Rock Pigeon

Columba livia Gmelin, 1789

Columba liva L.: Reiser (1894): 144.

Order Columbiformes

Family Columbidae

Conservation status: in Bulgaria: Endangered EN [A1ce], BDA-III.

General distribution. Probably a Turkestan-Mediterranean species whose area embraces Europe, some islands in the Mediterranean, Northern and Central Africa, Asia [5].

Distribution and abundance in Bulgaria. Resident. Until the middle of the 20th century it was reported as widely distributed and numerous [1]. Since the end of the 1980s its numbers have been permanently declining, and hybrid forms with wandering domestic doves have been observed at places [2]. At present it is mainly found in separate regions of low and medium altitudes along the Black Sea coast, gorges and rock wreaths in the valleys, the low mountainous and mountain massifs to altitudes of about 1 000 1 700 m. Very rare or entirely extinct from the high parts of the mountains Rila, Pirin, the Central and the Western Balkan range, etc. [5]. Since the end of the 20th and the beginning of the 21st century, in most places where the species was registered, individuals with the phenotypical features of the Rock Pidgeon and different hybrids forms of the Rock Dove (Columba livia var. domestica) have been found living together. Spearate small colonies in which all the individuals have the phenotypical features characteristic of the Rock Pidgeon (C. livia) have also been found. It is highly unlikely for them not to hybridize with domesic pidgeons in the near future. The last estimation of the numbers was between 400 and 1 000 pairs [4].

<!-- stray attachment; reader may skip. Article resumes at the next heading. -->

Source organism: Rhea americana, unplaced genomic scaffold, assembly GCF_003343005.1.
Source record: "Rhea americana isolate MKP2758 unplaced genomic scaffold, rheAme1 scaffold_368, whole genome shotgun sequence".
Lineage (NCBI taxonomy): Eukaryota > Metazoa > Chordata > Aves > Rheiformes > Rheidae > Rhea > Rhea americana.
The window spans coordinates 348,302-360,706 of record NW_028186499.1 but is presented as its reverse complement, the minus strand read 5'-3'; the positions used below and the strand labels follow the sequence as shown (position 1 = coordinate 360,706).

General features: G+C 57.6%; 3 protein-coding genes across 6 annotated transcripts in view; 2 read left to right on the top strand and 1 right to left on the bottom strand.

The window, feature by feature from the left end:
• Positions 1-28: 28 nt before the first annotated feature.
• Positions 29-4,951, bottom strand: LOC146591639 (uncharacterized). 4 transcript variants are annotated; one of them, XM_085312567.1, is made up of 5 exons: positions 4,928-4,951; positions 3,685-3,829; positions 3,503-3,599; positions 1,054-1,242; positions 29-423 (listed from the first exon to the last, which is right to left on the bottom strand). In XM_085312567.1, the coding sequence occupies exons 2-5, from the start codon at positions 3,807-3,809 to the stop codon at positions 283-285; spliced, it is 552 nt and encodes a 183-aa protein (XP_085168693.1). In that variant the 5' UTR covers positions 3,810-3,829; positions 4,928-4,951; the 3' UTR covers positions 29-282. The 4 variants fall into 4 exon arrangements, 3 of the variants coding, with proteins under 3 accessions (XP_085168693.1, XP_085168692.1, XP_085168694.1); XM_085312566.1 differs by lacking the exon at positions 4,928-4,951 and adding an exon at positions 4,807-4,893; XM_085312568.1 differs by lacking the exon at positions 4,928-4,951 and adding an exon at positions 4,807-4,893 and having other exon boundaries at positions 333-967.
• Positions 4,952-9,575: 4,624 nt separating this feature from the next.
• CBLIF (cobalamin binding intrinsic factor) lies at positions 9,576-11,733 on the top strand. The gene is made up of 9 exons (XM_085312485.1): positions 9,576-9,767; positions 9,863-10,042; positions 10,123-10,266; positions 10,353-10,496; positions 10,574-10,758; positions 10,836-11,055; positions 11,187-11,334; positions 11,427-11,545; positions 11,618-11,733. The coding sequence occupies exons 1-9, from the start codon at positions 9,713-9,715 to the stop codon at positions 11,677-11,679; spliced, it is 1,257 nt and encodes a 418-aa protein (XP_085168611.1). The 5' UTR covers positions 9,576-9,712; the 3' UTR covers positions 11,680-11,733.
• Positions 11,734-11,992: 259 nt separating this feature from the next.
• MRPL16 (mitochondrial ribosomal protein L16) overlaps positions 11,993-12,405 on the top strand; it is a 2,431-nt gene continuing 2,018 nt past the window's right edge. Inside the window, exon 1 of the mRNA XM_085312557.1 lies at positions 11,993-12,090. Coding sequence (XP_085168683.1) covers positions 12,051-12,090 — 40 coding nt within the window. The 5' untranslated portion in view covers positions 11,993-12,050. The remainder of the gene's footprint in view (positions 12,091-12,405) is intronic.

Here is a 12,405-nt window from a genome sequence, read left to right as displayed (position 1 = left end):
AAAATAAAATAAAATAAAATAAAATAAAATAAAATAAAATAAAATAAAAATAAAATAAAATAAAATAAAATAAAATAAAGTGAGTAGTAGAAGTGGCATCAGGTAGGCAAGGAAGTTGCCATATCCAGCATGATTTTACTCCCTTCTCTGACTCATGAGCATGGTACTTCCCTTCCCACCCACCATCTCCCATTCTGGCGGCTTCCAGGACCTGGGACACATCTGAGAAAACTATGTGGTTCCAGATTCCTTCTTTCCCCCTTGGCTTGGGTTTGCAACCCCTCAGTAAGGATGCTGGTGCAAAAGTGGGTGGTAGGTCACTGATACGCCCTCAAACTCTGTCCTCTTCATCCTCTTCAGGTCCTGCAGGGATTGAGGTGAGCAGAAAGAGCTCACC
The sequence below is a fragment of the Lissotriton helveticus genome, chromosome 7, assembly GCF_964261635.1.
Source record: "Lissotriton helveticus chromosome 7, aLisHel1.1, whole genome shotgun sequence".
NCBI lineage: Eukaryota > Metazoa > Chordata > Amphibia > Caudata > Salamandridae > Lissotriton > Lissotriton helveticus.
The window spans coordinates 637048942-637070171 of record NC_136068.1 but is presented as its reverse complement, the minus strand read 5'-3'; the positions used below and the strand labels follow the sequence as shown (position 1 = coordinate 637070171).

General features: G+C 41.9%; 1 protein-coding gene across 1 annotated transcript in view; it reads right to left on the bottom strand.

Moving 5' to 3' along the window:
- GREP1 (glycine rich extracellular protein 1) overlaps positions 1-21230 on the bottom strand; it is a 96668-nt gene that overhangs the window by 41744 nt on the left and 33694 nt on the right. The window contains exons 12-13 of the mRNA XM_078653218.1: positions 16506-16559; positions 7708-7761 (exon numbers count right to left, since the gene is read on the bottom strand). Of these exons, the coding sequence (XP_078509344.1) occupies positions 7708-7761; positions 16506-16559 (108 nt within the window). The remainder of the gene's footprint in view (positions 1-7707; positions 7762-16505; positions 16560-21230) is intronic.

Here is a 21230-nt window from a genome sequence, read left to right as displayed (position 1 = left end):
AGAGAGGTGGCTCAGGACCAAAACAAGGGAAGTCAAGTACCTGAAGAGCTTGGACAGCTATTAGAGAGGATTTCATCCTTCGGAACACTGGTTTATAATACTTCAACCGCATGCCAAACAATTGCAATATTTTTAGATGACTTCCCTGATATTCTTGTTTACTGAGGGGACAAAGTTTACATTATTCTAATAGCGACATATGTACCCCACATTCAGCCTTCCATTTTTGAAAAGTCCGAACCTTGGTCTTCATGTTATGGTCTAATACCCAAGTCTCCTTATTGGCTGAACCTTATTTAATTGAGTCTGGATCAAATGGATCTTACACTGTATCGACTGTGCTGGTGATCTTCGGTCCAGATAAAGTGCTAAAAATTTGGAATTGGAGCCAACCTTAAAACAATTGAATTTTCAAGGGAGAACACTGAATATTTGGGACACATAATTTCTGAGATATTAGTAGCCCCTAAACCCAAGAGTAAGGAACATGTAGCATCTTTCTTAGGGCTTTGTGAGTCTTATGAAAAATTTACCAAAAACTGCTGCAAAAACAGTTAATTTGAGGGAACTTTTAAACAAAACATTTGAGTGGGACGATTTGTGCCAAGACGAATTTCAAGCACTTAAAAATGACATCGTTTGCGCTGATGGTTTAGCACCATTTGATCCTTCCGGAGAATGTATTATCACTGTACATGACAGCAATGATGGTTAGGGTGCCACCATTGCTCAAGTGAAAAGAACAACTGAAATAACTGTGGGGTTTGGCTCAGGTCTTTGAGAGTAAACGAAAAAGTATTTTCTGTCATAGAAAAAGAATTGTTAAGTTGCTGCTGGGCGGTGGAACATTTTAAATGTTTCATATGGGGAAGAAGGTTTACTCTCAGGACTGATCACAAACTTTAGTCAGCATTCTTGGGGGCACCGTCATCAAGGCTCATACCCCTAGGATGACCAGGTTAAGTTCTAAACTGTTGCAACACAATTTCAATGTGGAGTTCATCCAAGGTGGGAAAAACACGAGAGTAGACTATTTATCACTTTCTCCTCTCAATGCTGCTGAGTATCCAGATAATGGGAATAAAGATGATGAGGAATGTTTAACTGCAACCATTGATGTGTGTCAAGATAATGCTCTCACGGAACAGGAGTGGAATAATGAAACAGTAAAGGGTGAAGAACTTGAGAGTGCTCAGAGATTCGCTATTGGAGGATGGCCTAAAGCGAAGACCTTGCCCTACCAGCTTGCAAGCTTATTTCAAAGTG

Habitats. Rocky regions with vertical walls, rarely on high slopes of earth banks, mainly in the flat, low mountainous and middle mountainous zone; the central mountainous zone, very rare in the sub-Alpine and the Alpine zone. It prefers vertical rock slopes with a well-marked relief (with niches, holes, cracks, cronices, etc.), and in the past also precipice caves with large entrance openings.

Biology. It breeds in shelters in ceilings and walls of caves with large entrances, rock bridges; in holes, cracks, protected cornices along open vertical rock slopes. The nest is built of small branches, herbaceous stems, small roots, etc. In most cases it forms colonies: from 3-4 to several tens of pairs. Sometimes it breeds in the close vicinity of Eurasian Jackdaws, Kestrels and Alpine Swifts; in the past also Alpine Choughs [3]. The courting period begins in March-April [2]. The full clutch consists of 2 white eggs. The incubation lasts for 17-18 days, at the age of 30-35 days the young ones leave the nest [2]. Yearly it breeds two generaltions. In the hybrid forms in nature in colonies at lower altitudes (personal data), a strongly extended and even permanent multiplication cycle is observed. It mainly feeds on seeds of various herbaceous plants.

Similar species. The Hill Pigeon (Columba rupestris) [6].

Negative factors. Hybridization with different breeds of domestic doves. Change of the habitats for feeding as a result of changed agricultural practices in the last several decades. Illegal shooting.

Conservation measures taken. Protected according to the Biological Diversity Act.

Conservation measures needed. Doing genetic research on the species. Multiplication in zoological parks and multiplication centres. Studying foreign experience on the problem of its hybridization. Carrying out focused long-term studies on the species in nature.

References. 1. Patev, 1950; 2. Simeonov et al., 1990; 3. Stoyanov, 1996; 4. Kostadinova, 1997, 5. Stoyanov, 2001. 6. Howard & Moore, 1980;

Author: Georgi P. Stoyanov


Rock Pigeon (distribution map)

Rock Pigeon (drawing)